New York Sailing

Three Months at Sea

Our day of aircraft insulation, high speeds, and low risk travel is light years from a three month sea voyage in a slow leaking wooden vessel.  While it may be difficult to fully fathom this ocean journey, remembering a few aspects of life at sea uncover its imminent danger.

  • No control over speed.  The maximum distance that Levi Savage records is 310 nautical miles while the minimum distance is 14 nautical miles a few days later.  While they could harness the wind, they couldn’t create it.
    • Nautical miles are measured in degrees of latitude therefore the length of a nautical mile varies depending on how close the ship is to the equator.
  • Illnesses.  Both Levi Savage and Richard Ballantyne become infected with Small Pox while visiting friends, relatives, and collecting for their missions in San Francisco.  Two points are interesting to note:
    • Small Pox killed hundreds of thousands of Europeans every year until in the 19th Century vaccinations helped slow its spread.  The virality of this disease on a ship where no one could leave was extremely contagion.  Savage records that not many were willing to even feed them.
    • Savage also points out that if the symptoms had arisen earlier he would not have been allowed aboard ship, the fear of the disease was so great.
  • Water/Food for the journey.  This is not simply an inflight snack and you’re set.  Three months of food without refrigeration was not a simple pantry item.
    • How did they solve it?  Passengers brought their own food aboard and live animals took up some room between decks.
    • Fresh water could easily become contaminated.  Fresh rain and lightly fermented beer were safer to drink.
  • Friends or Rivals.  Between where they began their voyage to where they landed, their success depended on foreign powers and hospitality in an age when even communication about world events was slow.  Less port stops reduced the concern of rival contentions.  Hoisted flags signaled a ship’s purpose to others.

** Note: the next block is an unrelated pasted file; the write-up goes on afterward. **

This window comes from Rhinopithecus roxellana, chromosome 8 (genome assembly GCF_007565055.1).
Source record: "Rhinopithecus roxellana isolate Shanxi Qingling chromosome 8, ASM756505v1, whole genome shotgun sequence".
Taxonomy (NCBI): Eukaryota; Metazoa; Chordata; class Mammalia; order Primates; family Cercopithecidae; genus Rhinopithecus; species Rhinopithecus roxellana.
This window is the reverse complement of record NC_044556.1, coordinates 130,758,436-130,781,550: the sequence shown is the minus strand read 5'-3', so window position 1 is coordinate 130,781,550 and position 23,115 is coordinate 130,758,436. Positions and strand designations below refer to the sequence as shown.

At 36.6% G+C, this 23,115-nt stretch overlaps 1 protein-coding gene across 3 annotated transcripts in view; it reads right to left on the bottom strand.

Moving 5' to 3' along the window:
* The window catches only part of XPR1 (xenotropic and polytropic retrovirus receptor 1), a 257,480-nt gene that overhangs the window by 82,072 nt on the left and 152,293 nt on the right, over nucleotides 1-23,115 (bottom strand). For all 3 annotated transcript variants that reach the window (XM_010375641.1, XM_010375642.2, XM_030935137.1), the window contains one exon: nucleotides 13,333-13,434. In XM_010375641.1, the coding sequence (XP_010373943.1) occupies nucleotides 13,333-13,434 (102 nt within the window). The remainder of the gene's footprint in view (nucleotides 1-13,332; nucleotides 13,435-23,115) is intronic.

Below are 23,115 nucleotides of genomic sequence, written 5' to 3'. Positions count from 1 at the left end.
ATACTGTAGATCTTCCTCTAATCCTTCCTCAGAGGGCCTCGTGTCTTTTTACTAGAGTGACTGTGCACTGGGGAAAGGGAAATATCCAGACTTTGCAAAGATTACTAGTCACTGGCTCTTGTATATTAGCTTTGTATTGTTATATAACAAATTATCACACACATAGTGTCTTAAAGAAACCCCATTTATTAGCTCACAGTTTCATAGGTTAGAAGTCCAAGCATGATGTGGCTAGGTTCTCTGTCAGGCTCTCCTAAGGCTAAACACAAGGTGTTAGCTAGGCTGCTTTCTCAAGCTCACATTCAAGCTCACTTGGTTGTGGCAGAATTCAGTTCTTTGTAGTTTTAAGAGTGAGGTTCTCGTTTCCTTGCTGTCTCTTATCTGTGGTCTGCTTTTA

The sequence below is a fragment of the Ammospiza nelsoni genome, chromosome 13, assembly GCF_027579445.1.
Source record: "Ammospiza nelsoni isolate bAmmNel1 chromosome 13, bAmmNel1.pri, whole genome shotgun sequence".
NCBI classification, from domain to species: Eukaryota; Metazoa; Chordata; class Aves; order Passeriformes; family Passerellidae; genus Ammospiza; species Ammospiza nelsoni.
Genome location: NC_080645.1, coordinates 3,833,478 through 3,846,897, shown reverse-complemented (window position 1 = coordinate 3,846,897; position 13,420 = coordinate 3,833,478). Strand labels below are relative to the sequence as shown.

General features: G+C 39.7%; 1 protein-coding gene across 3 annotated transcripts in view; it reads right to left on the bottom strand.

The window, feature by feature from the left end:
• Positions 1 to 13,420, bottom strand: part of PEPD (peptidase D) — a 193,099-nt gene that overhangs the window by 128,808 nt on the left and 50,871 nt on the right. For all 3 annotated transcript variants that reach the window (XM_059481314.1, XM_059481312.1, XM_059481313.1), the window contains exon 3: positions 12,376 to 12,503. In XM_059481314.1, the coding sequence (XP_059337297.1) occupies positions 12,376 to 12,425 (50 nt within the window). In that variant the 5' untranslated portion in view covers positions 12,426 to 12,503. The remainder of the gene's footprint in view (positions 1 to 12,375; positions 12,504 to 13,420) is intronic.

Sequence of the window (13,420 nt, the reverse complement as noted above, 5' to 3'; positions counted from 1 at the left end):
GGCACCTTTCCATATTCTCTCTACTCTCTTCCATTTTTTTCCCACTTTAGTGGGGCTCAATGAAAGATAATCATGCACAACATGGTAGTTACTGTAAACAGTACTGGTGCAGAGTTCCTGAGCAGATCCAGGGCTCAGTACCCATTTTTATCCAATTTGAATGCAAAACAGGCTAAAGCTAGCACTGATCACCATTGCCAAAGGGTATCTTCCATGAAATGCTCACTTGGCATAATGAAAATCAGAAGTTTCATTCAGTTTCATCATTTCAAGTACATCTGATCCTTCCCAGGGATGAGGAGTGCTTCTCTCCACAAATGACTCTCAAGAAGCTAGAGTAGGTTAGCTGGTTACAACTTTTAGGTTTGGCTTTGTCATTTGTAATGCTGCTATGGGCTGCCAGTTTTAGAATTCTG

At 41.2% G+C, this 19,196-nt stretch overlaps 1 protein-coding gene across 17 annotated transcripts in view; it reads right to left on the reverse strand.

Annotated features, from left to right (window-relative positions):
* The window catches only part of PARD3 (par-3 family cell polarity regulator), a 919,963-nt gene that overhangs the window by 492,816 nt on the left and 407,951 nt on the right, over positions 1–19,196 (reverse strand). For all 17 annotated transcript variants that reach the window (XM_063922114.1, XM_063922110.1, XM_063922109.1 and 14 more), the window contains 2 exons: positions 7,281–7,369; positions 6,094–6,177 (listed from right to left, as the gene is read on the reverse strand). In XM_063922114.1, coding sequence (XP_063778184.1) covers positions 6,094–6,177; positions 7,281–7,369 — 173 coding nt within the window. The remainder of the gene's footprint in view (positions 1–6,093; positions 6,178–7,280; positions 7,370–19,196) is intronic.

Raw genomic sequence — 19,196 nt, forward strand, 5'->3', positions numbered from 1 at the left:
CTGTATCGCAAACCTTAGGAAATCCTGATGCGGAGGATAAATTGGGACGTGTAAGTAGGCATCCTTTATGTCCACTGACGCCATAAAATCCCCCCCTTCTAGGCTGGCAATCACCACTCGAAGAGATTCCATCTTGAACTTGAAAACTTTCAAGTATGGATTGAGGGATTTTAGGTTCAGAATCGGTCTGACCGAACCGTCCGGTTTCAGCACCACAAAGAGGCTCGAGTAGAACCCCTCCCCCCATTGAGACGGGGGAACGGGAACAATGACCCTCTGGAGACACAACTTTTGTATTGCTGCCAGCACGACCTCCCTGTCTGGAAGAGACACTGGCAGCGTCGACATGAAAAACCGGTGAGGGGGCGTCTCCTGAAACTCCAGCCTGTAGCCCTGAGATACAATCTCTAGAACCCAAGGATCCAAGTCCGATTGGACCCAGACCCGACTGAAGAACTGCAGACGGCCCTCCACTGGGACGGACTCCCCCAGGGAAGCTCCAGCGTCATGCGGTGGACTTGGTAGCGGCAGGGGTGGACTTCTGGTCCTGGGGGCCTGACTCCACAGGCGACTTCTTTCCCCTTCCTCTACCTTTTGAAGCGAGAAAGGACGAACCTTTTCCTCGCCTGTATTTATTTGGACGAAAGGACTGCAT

• Something to Do.  At an average speed an adult could cross a long voyage ship of the 1850s ranging from 200 to 325 feet long in two minutes.  That’s about the length of a string of cars exiting a basketball game or three average sized homes in a neighborhood.  The ships were anywhere between forty and fifty feet wide or at least a fourth of the ship’s length.
    • Without a lot of places to escape, in other words, engagement with each other was inevitable.  And, it’s not surprising that the missionaries annoyed or even snarked at each other from time to time.
  • What to Write about?  Normally prolific writers didn’t have as much to write about on the voyage.

 

But what they did write is fascinating.

Source: Savage, Levi. Journal. Vol1, 1852. Courtesy of Mormon Missionary Diaries. Harold B. Lee Library Digital Collections. http://contentdm.lib.byu.edu/cdm/compoundobject/collection/MMD/id/20699/rec/1 Accessed on 12/5/2013 pg43-85

Source: Landstrom, Bjorn. The Ship: An Illustrated History. New York: Doubleday & Company, Inc, 1961. pg 197

Source: Harland, John. Ill by Mark Myers. Seamanship in the Age of Sail: An Account of the Shiphandling of the Sailing Man-of-War 1600-1860, Based on Contemporary Sources. London: Naval Institute Press, 1984.

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One Response to Three Months at Sea

  1. Helen Horton 6 December 2013 at 1:02 pm #

    I’ve flown across the Pacific, from the US to Asia, a number of times. It’s a very long flight. Can’t imagine traveling by ship, especially taking my own provisions for such a long journey. These guys have my admiration.

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